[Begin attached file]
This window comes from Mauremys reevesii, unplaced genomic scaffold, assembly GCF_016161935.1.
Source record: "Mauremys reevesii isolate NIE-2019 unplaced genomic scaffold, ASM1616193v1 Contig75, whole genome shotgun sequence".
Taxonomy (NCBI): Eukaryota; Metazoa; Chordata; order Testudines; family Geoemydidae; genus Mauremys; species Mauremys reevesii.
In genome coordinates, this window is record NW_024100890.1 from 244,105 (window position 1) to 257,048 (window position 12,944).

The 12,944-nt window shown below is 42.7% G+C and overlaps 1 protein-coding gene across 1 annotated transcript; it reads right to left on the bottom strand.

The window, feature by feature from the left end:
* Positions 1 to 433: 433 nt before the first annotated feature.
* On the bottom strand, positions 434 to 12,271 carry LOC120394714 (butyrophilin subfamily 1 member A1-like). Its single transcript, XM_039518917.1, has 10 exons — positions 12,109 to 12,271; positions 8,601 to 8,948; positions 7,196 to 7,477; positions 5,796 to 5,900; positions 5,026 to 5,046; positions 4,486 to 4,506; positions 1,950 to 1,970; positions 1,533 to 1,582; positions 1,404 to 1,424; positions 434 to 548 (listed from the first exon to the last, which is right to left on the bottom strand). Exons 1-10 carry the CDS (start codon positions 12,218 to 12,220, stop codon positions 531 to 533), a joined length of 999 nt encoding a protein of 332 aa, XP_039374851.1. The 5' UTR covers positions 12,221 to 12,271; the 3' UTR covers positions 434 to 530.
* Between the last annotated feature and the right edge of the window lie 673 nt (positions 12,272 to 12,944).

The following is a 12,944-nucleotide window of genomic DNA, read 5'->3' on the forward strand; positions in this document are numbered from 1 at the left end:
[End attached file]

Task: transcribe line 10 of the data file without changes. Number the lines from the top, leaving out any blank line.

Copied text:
The following is a 12,944-nucleotide window of genomic DNA, read 5'->3' on the forward strand; positions in this document are numbered from 1 at the left end: